Posted by Naomi Firestone-Teeter
Earlier this week, we asked Sami Rohr Prize Finalists Abigail Green and Jonathan B. Krasner a few questions about their inspiration, audience, and process. Today, we hear from James Loeffler, whose first book The Most Musical Nation: Jews and Culture in the Late Russian Empire was published by Yale University Press. The Rohr Judges agreed that James's book contained "[a] treasure trove of music, music history and general cultural materials that will help us understand what would have otherwise been only more buried evidence of the rich Jewish past in the age of the killers and tyrants." Below, James discusses the international human rights movement, Miles Davis, and electronic dance with the ProsenPeople.
What are some of the most challenging things about writing non-fiction?
For every individual story that makes it into a book of history, there are a hundred other fascinating lives that don’t. That’s a hard choice to make. And it’s made even harder by the knowledge that each person’s life is unique. Leaving someone out of the narrative doesn’t just deprive them of a spot in history, it also potentially alters the storyline itself.
What or who has been your inspiration for writing non-fiction?
This may sound cheeky, but I find the most inspiration for non-fiction in works of fiction. Of course it’s true that the rules of writing fiction are completely different. But fiction authors are, by definition, master storytellers. The purity of plot reminds me how a good narrative can truly take the reader inside a different world—like the distant past.
Who is your intended audience?
I wrote this book for anyone who’s ever fallen in love with a piece of classical music; anyone who’s ever suffered through a piano or violin lesson; and anyone who’s ever picked up a paper and found themselves counting the Jewish names involved in a story.
Are you working on anything new right now?
I am writing a book now about another arena in which Jews have played a disproportionately large role in modern times: the international human rights movement. From Amnesty International and Richard Goldstone to Natan Sharansky and UN Watch, Jews have become idealistic icons and passionate critics, tireless proponents and vocal skeptics about the international human rights community. My book seeks to go back to the early decades of the human rights movement after World War II, to retrace the forgotten story of Jewish participation in the birth of human rights at the United Nations. My aim is to shed new light on just where human rights come from in modern times and to puncture some pious, persistent myths of both the Left and the Right, about the relationship between Jews, Zionism, and human rights.
What are you reading now?
I’ve just been reading a collection of Chopin’s letters, where alongside a bunch of anti-Semitic rants I was amused to find his description of his adventures playing klezmer music with Jewish folk musicians in a Polish shtetl.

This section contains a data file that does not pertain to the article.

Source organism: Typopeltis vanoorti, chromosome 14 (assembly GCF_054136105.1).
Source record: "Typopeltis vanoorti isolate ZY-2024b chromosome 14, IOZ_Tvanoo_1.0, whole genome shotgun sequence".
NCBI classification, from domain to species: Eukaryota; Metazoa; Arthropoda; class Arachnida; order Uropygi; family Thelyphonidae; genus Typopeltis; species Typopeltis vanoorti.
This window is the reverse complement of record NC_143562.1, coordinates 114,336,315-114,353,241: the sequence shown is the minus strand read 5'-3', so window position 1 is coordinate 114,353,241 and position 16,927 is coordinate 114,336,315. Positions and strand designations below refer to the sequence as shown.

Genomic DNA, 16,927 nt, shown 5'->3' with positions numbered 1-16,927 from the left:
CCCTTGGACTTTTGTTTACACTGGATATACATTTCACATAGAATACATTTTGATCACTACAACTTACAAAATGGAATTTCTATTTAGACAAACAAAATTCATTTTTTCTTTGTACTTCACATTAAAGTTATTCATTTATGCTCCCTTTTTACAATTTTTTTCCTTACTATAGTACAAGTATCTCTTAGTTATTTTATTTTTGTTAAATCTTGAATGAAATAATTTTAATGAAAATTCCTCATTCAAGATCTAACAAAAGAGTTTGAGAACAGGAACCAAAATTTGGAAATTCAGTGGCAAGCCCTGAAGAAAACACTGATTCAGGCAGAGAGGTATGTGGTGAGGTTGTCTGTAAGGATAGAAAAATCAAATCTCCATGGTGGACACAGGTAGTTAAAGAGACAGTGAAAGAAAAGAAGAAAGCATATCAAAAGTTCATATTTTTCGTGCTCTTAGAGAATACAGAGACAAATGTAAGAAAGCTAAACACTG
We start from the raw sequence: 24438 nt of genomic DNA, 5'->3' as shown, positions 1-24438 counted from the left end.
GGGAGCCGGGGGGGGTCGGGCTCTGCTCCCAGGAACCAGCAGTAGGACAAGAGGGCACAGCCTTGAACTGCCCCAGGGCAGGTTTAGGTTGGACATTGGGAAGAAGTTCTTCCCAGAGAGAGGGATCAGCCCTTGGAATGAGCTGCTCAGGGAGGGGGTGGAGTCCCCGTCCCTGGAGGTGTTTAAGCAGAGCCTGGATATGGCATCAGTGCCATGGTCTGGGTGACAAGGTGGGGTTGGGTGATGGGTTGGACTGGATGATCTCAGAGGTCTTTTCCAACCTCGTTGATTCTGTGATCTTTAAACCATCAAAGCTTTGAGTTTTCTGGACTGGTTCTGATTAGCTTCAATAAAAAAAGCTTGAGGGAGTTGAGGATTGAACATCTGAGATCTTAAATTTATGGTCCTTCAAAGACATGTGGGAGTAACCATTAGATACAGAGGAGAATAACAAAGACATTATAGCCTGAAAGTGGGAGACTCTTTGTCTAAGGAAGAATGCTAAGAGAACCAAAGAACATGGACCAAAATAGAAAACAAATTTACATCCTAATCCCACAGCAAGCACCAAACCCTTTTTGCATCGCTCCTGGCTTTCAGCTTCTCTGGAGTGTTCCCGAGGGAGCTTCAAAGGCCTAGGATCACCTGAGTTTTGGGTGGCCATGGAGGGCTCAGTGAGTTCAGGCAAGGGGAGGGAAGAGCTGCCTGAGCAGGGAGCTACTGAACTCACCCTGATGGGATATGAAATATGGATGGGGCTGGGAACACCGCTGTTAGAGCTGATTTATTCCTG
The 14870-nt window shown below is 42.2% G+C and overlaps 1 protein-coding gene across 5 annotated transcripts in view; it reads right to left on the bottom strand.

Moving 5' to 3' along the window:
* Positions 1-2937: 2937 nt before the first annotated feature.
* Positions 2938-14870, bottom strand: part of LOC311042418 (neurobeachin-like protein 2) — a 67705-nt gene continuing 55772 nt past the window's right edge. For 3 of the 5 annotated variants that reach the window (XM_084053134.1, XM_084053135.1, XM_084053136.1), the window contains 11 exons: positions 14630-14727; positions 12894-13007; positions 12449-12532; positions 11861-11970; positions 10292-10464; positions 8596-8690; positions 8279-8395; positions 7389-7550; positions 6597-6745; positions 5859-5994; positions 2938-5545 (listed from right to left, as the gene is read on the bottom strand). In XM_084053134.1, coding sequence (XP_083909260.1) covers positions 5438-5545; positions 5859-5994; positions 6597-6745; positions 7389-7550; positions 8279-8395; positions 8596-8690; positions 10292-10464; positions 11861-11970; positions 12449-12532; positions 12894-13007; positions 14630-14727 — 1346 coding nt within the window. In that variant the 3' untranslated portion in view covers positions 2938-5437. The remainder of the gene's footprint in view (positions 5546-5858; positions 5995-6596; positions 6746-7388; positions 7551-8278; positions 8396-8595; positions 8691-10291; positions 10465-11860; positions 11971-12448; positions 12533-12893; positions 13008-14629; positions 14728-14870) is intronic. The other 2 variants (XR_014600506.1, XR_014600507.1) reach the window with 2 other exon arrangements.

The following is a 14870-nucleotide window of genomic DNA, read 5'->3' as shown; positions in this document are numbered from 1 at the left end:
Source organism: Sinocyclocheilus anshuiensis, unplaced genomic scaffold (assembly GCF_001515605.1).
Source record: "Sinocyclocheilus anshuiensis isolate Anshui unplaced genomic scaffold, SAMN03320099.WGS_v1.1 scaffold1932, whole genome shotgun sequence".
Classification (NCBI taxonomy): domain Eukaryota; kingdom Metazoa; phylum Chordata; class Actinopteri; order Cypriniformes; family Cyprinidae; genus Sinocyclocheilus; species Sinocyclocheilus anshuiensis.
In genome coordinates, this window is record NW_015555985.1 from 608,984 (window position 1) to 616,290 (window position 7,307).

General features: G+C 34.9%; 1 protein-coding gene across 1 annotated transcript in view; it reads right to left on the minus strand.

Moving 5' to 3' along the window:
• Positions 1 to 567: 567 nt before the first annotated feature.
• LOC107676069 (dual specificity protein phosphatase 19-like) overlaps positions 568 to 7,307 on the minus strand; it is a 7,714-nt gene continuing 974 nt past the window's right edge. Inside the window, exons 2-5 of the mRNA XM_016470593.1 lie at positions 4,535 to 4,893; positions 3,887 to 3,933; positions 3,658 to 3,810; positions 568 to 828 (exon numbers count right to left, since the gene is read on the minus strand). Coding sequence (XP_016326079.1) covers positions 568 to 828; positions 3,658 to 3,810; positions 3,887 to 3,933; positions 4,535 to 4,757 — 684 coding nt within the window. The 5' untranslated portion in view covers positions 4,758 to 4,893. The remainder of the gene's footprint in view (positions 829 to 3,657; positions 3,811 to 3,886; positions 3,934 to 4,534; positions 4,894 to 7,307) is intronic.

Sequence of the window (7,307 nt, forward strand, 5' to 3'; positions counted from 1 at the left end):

When did you decide to be a writer? Where were you?
In high school I was a deep devotee of the music of jazz trumpeter Miles Davis. And I was a semi-professional jazz musician. Yet when he died early in my senior year, my first reaction wasn’t to put on one of his records. Instead I felt the urge to grab a pen and notebook. I began writing what would become my first published essay—a literary tribute to him. It was then that I knew I wanted to be a writer. As much as music stirred my soul, the way I sought to communicate my thoughts and passions in life was through words on the printed page.
What is the mountaintop for you — how do you define success?
Success is about the art of clarity. When the words on the page distill the essence of an idea or a question and I’ve captured reality, then I feel like I’ve reached a peak.
My deep, dark secret is that even though I often write about classical music, I prefer to have pulsing electronic dance music playing in the background. The louder and noisier, the better. Somehow the beat and sound screens out other distracting thoughts and frees up my mind to concentrate better on writing.
What do you want readers to get out of your book?
If they listen to one of the composers mentioned in the book, dayenu—that’s enough. But more broadly I want readers to consider delving more deeply into the remote corners of the Jewish cultural past. History is not just about reinforcing our sense of who we are today and how we got here. History is about recovering the roads not taken, and exploring where they might yet still lead us.
James Loeffler, an Assistant Professor at the University of Virginia, is nominated for his first book, The Most Musical Nation: Jews and Culture in the Late Russian Empire. He works broadly on the intersection of Jewish culture, politics, and identity in modern Eastern Europe, Israel, and the United States. He has published extensively in the field of Jewish musical studies, with a specialization in the history of Jewish folk and classical music traditions in Eastern Europe. He lives in Charlottesville, Virginia.